Is there a word or expression in English, which describes the situation, when you can't pass a stranger, who is walking towards you on the street, because you both start to step the same direction?

I'm pretty sure I've heard one once. As I remember, it was including "dancing" reference, but in more specific way.

  • It's an Alphonse-Gaston schtick. Commented Mar 26, 2015 at 11:02
  • 1
    I've heard it described as a "dance", but no real set phrase.
    – Hot Licks
    Commented Mar 26, 2015 at 11:50
  • Yeah, the only expression associated with the phenomenon is what one person says to the other, which is: "Care to dance?"
    – Oldbag
    Commented Mar 26, 2015 at 16:19
  • @StoneyB - Not exactly... but thanks for reminding me of that - it used to be one of my favorites.
    – Oldbag
    Commented Mar 26, 2015 at 16:21
  • @ Hot Licks i afraid, you can apply "dance" to many situations, but thanks for help anyway, as it reminded me that the expression i'm looking for was associated with dancing.
    – Aeternia
    Commented Mar 26, 2015 at 16:34

4 Answers 4


So after quite a search I found this one, which seems to match:

Sidewalk Salsa

When you walk up to someone on the sidewalk and you both try to move out of each other's way, and in doing so repeatedly move into each other's way. "Why are you late?" "I got stuck doing the sidewalk salsa."

[Urban Dictionary]


I believe you are looking for step-and-slide movement. It is mentioned as the reciprocal dance of two opposing pedestrians.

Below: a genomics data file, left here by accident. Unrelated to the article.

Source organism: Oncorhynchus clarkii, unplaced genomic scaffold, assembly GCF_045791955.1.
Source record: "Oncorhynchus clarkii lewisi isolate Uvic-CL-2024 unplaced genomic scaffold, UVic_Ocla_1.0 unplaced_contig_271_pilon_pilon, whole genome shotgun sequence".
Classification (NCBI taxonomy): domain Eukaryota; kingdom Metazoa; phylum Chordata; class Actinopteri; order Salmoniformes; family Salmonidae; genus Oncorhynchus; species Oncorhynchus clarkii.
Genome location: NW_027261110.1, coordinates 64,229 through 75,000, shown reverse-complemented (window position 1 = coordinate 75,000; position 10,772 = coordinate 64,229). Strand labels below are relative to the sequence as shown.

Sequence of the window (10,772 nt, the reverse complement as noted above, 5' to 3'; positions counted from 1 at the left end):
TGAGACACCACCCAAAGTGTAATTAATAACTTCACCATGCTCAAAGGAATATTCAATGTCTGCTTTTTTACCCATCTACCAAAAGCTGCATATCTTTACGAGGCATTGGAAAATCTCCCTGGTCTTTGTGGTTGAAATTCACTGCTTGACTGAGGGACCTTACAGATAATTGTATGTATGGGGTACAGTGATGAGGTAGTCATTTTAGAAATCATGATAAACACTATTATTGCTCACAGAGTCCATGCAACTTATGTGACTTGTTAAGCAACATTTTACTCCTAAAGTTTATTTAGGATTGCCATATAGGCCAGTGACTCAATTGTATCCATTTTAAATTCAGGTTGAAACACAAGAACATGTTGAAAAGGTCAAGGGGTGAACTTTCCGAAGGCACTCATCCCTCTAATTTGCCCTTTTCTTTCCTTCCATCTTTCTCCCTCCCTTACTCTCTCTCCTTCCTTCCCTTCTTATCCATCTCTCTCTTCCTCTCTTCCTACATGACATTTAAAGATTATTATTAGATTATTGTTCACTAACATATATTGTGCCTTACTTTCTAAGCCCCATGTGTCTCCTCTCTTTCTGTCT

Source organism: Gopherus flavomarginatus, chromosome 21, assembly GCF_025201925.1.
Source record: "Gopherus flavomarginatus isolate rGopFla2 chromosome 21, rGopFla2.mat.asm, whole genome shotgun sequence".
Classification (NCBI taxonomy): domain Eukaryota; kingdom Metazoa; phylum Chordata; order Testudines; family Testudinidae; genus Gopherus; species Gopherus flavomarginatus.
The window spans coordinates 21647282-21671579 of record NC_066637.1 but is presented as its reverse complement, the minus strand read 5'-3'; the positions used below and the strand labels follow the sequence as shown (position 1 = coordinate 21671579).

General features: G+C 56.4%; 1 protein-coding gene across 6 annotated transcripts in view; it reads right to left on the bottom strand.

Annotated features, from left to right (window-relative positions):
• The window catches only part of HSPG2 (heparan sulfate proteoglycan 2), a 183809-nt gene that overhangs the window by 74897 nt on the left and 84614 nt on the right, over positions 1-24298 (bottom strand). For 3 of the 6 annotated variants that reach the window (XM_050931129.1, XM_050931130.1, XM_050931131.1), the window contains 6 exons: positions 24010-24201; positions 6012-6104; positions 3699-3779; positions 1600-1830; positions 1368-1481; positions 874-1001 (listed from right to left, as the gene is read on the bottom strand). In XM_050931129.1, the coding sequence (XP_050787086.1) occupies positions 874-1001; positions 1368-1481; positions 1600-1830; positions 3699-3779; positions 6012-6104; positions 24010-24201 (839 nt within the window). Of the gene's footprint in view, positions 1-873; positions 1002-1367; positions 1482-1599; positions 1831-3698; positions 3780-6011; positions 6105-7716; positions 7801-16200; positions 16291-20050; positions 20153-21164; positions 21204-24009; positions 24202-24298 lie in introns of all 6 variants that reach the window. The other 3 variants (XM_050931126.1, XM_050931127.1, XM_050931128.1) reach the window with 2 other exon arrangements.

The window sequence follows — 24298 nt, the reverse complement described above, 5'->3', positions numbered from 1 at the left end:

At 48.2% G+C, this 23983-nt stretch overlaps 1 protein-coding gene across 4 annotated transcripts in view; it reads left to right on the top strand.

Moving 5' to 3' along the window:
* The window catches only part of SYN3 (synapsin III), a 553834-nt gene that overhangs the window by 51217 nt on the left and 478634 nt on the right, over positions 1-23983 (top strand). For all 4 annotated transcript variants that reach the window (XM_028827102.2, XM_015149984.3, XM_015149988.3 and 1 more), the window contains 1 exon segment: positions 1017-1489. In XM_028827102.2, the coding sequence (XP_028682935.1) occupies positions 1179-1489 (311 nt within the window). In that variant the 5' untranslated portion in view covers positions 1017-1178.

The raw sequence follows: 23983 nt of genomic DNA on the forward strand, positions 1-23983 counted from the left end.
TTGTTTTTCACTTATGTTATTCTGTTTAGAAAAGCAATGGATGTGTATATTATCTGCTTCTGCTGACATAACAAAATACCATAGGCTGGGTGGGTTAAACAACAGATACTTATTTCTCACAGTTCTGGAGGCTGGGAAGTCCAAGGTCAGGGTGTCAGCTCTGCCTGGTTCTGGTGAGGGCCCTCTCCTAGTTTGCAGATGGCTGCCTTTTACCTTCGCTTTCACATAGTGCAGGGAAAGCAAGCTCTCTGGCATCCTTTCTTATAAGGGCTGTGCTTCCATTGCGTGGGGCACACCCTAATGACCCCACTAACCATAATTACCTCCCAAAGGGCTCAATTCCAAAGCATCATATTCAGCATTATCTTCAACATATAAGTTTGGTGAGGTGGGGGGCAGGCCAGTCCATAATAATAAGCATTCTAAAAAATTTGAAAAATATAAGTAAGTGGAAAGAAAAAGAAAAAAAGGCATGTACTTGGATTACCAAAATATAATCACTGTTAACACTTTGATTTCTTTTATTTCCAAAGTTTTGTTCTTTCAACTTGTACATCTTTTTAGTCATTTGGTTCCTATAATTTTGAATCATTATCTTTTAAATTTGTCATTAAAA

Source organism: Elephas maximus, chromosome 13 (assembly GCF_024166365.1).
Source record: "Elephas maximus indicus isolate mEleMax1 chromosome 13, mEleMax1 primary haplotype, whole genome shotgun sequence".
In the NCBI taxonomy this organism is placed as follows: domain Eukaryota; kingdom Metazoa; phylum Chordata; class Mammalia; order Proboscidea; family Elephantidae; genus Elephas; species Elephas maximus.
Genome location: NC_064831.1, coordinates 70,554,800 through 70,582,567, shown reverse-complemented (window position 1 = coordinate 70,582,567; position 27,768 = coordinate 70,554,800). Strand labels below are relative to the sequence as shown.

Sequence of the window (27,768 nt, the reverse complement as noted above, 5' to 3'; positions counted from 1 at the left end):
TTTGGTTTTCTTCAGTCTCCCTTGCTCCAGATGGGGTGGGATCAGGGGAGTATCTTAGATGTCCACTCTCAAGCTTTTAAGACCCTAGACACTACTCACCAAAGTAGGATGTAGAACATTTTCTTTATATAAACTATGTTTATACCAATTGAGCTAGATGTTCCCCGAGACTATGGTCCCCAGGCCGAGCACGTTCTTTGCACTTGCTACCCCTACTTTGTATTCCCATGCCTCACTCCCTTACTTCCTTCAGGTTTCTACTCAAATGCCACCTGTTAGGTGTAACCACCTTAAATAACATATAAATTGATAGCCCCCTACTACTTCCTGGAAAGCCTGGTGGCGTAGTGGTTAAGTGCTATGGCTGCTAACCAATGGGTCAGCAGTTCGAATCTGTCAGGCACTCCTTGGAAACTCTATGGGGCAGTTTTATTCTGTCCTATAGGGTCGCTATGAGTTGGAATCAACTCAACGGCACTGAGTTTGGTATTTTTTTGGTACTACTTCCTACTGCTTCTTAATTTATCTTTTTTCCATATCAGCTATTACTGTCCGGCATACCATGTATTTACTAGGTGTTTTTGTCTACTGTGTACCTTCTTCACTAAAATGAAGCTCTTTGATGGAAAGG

The term is coined by Wolff, M. in 1973 (Notes On The Behaviour Of Pedestrians, In: Peoples In Places: The Sociology Of The Familiar, pp 35-48, New York, Praeger.) and the behavior is studied by the sociologist Goffman also.

Goffman notes that sometimes the signs become confused, resulting in two opposing pedestrians coming into some sort of "reciprocal dance". Wolff (1973) is the first to describe the so-called step-and-slide movement.

This movement mostly occurs between members of equal gender and conveys that interacting pedestrians do not take a total detour or attempt to avoid physical contact at all cost. Neither of the pedestrians will move enough to guarantee contact avoidance or bumping into each other, unless the other pedestrian cooperates.

"Street Vending and the Use of Public Spaces in New York City" By Patricia Voltolini

The below excerpt explains the phenomenon from the viewpoint of cognitive science and the article calls this movement pedestrian jig1 also.

...cognitive scientist Alexandra Horowitz examines the special skill of the urban pedestrian: a deft and intuitive maneuver known as the “step-and-slide,” which turns out to be the secret to urban swarm management.

Horowitz breaks down this necessarily mundane yet infinitely curious move, which researchers identified after innumerable hours of watching people walk past one another in the street: